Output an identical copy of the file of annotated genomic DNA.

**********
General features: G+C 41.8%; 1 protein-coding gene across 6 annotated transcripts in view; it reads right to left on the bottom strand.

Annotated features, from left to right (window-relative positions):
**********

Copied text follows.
General features: G+C 41.8%; 1 protein-coding gene across 6 annotated transcripts in view; it reads right to left on the bottom strand.

Annotated features, from left to right (window-relative positions):